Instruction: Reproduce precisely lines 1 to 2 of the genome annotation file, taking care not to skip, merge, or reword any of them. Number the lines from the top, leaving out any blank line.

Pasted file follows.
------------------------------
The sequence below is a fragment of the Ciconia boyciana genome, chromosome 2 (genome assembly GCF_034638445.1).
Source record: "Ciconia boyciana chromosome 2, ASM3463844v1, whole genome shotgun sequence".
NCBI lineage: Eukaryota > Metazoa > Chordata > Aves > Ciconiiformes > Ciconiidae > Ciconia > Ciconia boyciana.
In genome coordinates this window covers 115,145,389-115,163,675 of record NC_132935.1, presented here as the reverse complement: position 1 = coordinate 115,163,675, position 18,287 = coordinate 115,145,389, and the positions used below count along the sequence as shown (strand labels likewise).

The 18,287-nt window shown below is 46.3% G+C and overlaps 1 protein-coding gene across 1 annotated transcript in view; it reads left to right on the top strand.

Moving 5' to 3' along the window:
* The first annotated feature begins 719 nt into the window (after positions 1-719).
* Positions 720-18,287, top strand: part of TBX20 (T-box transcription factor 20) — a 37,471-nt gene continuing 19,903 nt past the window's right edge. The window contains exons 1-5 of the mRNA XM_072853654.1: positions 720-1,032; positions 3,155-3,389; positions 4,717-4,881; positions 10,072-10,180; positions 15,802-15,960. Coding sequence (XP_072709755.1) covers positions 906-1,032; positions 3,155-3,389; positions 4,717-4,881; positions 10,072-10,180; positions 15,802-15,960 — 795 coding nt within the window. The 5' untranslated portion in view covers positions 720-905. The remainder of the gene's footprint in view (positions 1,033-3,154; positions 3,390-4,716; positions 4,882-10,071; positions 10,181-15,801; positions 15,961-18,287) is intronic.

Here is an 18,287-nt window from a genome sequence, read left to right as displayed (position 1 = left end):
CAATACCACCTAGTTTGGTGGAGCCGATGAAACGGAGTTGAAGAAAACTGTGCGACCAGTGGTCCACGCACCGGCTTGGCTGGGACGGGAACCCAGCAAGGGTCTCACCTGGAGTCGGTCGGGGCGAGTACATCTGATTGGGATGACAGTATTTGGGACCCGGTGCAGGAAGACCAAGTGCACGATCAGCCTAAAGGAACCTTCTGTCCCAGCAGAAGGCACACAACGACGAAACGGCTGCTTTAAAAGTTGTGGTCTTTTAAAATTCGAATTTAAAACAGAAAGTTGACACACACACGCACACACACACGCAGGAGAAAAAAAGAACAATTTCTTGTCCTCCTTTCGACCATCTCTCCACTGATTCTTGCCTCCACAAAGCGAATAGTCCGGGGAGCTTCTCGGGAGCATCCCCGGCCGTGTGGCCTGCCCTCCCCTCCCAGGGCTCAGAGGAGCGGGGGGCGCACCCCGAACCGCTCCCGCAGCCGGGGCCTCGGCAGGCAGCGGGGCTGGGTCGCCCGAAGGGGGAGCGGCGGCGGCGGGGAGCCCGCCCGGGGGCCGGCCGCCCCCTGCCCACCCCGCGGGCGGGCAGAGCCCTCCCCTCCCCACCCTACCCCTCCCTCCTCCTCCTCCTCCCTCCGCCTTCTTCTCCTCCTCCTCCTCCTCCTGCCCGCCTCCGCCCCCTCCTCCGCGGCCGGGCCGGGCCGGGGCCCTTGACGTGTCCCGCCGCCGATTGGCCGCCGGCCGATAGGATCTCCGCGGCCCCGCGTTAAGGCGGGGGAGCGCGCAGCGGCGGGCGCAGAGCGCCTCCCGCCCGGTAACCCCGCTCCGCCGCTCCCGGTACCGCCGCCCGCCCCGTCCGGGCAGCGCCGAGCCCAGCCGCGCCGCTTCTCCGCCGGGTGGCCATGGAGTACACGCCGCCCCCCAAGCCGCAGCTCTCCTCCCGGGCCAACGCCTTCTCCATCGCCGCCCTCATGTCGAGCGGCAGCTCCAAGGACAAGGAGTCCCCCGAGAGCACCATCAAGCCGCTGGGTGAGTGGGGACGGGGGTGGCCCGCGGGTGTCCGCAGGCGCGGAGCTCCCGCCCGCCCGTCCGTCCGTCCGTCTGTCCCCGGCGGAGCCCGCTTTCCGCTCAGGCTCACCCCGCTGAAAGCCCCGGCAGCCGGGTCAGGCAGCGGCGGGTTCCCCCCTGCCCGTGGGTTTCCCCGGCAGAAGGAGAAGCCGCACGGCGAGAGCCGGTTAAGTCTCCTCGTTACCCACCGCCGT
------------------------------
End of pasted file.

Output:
The sequence below is a fragment of the Ciconia boyciana genome, chromosome 2 (genome assembly GCF_034638445.1).
Source record: "Ciconia boyciana chromosome 2, ASM3463844v1, whole genome shotgun sequence".